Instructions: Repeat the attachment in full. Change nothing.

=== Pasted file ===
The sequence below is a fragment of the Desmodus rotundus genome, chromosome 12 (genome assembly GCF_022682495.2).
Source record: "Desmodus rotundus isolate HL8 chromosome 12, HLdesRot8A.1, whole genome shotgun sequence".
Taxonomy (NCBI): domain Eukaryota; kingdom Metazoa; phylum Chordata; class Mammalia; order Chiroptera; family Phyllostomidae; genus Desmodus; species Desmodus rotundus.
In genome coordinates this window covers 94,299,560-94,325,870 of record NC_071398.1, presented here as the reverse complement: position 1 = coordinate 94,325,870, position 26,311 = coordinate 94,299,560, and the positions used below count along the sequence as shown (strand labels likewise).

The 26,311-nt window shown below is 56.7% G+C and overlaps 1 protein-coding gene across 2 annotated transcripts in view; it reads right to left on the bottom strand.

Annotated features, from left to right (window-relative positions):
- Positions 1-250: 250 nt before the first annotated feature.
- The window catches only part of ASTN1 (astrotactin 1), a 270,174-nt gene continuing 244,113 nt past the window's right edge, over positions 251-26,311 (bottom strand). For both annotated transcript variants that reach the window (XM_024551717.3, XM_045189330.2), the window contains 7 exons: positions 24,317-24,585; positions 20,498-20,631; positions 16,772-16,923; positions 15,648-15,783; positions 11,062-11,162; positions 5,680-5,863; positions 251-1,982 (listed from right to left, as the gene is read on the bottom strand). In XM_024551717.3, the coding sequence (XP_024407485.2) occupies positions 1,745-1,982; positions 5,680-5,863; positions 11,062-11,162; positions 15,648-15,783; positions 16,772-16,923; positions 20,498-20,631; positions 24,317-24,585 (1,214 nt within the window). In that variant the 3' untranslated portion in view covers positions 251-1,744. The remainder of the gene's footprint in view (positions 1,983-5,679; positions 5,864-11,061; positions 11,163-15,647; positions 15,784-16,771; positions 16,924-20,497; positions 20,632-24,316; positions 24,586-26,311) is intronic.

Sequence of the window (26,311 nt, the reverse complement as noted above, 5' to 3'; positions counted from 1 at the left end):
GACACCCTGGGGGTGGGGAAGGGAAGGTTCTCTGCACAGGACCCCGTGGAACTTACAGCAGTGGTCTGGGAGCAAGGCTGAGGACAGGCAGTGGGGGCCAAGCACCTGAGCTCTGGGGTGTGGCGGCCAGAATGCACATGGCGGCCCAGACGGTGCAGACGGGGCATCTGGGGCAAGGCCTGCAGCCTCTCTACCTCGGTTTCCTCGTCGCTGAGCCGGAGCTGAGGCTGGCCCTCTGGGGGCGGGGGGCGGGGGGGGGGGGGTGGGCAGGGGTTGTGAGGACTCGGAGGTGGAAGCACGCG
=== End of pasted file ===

The sequence below is a fragment of the Desmodus rotundus genome, chromosome 12 (genome assembly GCF_022682495.2).
Source record: "Desmodus rotundus isolate HL8 chromosome 12, HLdesRot8A.1, whole genome shotgun sequence".
Taxonomy (NCBI): domain Eukaryota; kingdom Metazoa; phylum Chordata; class Mammalia; order Chiroptera; family Phyllostomidae; genus Desmodus; species Desmodus rotundus.
In genome coordinates this window covers 94,299,560-94,325,870 of record NC_071398.1, presented here as the reverse complement: position 1 = coordinate 94,325,870, position 26,311 = coordinate 94,299,560, and the positions used below count along the sequence as shown (strand labels likewise).

The 26,311-nt window shown below is 56.7% G+C and overlaps 1 protein-coding gene across 2 annotated transcripts in view; it reads right to left on the bottom strand.

Annotated features, from left to right (window-relative positions):
- Positions 1-250: 250 nt before the first annotated feature.
- The window catches only part of ASTN1 (astrotactin 1), a 270,174-nt gene continuing 244,113 nt past the window's right edge, over positions 251-26,311 (bottom strand). For both annotated transcript variants that reach the window (XM_024551717.3, XM_045189330.2), the window contains 7 exons: positions 24,317-24,585; positions 20,498-20,631; positions 16,772-16,923; positions 15,648-15,783; positions 11,062-11,162; positions 5,680-5,863; positions 251-1,982 (listed from right to left, as the gene is read on the bottom strand). In XM_024551717.3, the coding sequence (XP_024407485.2) occupies positions 1,745-1,982; positions 5,680-5,863; positions 11,062-11,162; positions 15,648-15,783; positions 16,772-16,923; positions 20,498-20,631; positions 24,317-24,585 (1,214 nt within the window). In that variant the 3' untranslated portion in view covers positions 251-1,744. The remainder of the gene's footprint in view (positions 1,983-5,679; positions 5,864-11,061; positions 11,163-15,647; positions 15,784-16,771; positions 16,924-20,497; positions 20,632-24,316; positions 24,586-26,311) is intronic.

Sequence of the window (26,311 nt, the reverse complement as noted above, 5' to 3'; positions counted from 1 at the left end):
GACACCCTGGGGGTGGGGAAGGGAAGGTTCTCTGCACAGGACCCCGTGGAACTTACAGCAGTGGTCTGGGAGCAAGGCTGAGGACAGGCAGTGGGGGCCAAGCACCTGAGCTCTGGGGTGTGGCGGCCAGAATGCACATGGCGGCCCAGACGGTGCAGACGGGGCATCTGGGGCAAGGCCTGCAGCCTCTCTACCTCGGTTTCCTCGTCGCTGAGCCGGAGCTGAGGCTGGCCCTCTGGGGGCGGGGGGCGGGGGGGGGGGGGTGGGCAGGGGTTGTGAGGACTCGGAGGTGGAAGCACGCG